As of Friday, the original deadline for the passing of the international Arms Trade Treaty (ATT) has gone by without agreement on the treaty from U.N. member states. The United States delegation along with Russia and China have asked for more time to study the final draft of the document, and opinion regarding its future has grown contentious.
The final draft of the treaty was not officially put forward until late Thursday, and Julianne Versnel of the International Association for the Protection of Civilian Arms Rights (IAPCAR) claims that the severely limited amount of time to assess the document was a major factor in its postponement. Problematic to the treaty’s passing was also the requirement that all 193 U.N. member states approve the measure, with the New York Times stating that “a number of nations were still balking at approval,” including Syria and Iran.
Gun rights advocacy groups in the United States have been giving grassroots activists credit for the “defeat” of the treaty as well, with Chairman Alan Gottlieb of the Citizens Committee for the Right to Keep and Bear Arms stating, “I think the grassroots surge by American gun owners against this treaty convinced our government to not sign this document,” and “This is freedom in action. We are gratified that so many did so much to protect their Second Amendment rights from an international gun rights grab.”
Much of this grassroots activism was driven by the theory that the ATT would adversely affect the Second Amendment rights of American citizens, and the claim swept through much, though certainly not all, of the shooting community throughout the months leading up to the U.N. meeting in New York. While there is a valid argument in the fact that some of those involved with the creation of the treaty support restrictions on the civilian arms market, and that groups like International Action Network on Small Arms (IANSA) and Oxfam International and Control Arms were lobbying for ominously restrictive amendments to the treaty (with one flyer sent apparently by the latter group asking for “Global standards over national views” in the treaty), there is virtually no evidence to back up the claim that the treaty would have any effect on civilian firearms rights on U.S. soil.
In fact, United States Supreme Court rulings specifically prevent international treaties and other agreements from superseding the Constitution, such as the court ruled in Reid v Covert: “…no agreement with a foreign nation can confer power on the Congress, or on any other branch of Government, which is free from the restraints of the Constitution.” Or, more simply: “…an international accord that is inconsistent with the U.S. Constitution is void under domestic U.S. law, the same as any other federal law in conflict with the Constitution.” This helped refine the legal interpretation of the Constitution’s Supremacy Clause to rule the Constitution as the highest law of the country, bar none, essentially eliminating the need for the proposed “Bricker Amendment” that would have made it a mandate that no treaty could be made that conflicted with the U.S. Constitution.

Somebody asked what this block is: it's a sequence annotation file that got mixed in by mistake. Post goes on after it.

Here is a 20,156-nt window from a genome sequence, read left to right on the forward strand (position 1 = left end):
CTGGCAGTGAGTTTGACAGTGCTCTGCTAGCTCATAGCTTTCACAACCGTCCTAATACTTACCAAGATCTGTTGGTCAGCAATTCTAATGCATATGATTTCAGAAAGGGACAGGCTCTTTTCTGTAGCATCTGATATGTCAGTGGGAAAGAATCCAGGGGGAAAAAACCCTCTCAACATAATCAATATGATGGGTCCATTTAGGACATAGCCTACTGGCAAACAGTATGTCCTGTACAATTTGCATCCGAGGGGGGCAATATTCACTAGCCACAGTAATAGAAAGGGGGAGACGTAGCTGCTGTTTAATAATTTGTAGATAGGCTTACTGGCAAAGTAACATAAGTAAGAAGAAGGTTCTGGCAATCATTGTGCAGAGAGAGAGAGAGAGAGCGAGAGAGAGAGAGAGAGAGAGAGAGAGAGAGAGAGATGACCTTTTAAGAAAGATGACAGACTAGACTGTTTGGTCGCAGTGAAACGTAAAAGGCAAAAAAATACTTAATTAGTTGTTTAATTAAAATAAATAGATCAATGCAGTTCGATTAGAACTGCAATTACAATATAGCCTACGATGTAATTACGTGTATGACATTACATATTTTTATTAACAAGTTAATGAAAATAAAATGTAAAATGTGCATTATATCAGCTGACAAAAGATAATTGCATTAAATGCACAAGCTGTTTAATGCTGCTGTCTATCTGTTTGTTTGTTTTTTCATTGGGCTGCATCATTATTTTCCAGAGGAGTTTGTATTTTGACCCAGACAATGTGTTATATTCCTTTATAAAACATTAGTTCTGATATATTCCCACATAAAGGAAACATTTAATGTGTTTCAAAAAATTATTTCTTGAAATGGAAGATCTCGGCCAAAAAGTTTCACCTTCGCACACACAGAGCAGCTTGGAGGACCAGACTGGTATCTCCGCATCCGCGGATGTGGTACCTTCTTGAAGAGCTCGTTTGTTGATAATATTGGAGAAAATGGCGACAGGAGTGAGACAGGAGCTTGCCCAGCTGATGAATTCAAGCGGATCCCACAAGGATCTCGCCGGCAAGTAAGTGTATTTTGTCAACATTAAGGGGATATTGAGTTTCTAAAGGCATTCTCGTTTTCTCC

Coupled with the Supreme Court decisions in 2008 and 2010 (District of Columbia v. Heller and McDonald v. Chicago, respectively) that asserted “the Second Amendment protects the right to keep and bear arms for the purpose of self-defense” and that this applied to the states, it becomes evident that there are very powerful protections in place to prevent international tampering with Second Amendment rights. This is not to mention that the final draft of the ATT makes no provisions for intra-nation firearms sales, and in fact reinforces the right for countries like the U.S. to do whatever they please within their borders, stating explicitly that they are:
Reaffirming the sovereign right and responsibility of any State to regulate and control transfers of conventional arms that take place exclusively within its territory, pursuant to its own legal or constitutional systems, and Taking note of the legitimate trade and use of certain conventional arms, inter alia, for recreational, cultural, historical, and sporting activities and lawful ownership where such ownership and use are permitted and protected by law.
In other words, despite the hype, there’s nothing to panic over. The actual point of the ATT is to cut down on the illicit international arms trade. As Great Britain’s Deputy Prime Minister Nick Clegg put it, “Global rules govern the sale of everything from bananas to endangered species to weapons of mass destruction, but not guns or grenades. This anomaly causes untold suffering in conflicts around the world. 1,000 people are killed daily by small arms wielded by terrorists, insurgents and criminal gangs.’’ This treaty hopes to severely curtail these issues by restricting international sales of firearms to dictators, warlords, and other human rights abusers, and it has received “robust” support from U.N. member nations, including a group of 90 countries that reaffirmed in a joint statement on Friday that they “are determined to secure an Arms Trade Treaty as soon as possible.’’
However, as noted, the treaty has since been delayed for consideration, with some pundits claiming that the ATT won’t become an issue again until after elections, but others, such as Ambassador Roberto Garcia Moritan, the U.N. conference chairman, predicting that “‘we certainly are going to have a treaty in 2012.’’ Of course, even if signed by the U.S., the treaty would still have to pass the U.S. Senate with at least 60 votes, and 51 senators thus far have threatened to vote against the treaty if it falls short in its protection of the Second Amendment rights of American citizens.
The U.N.’s next session will begin in September, and until then, Moritan says options for moving forward will continue to be considered.
The text of the final draft of the treaty can be found here.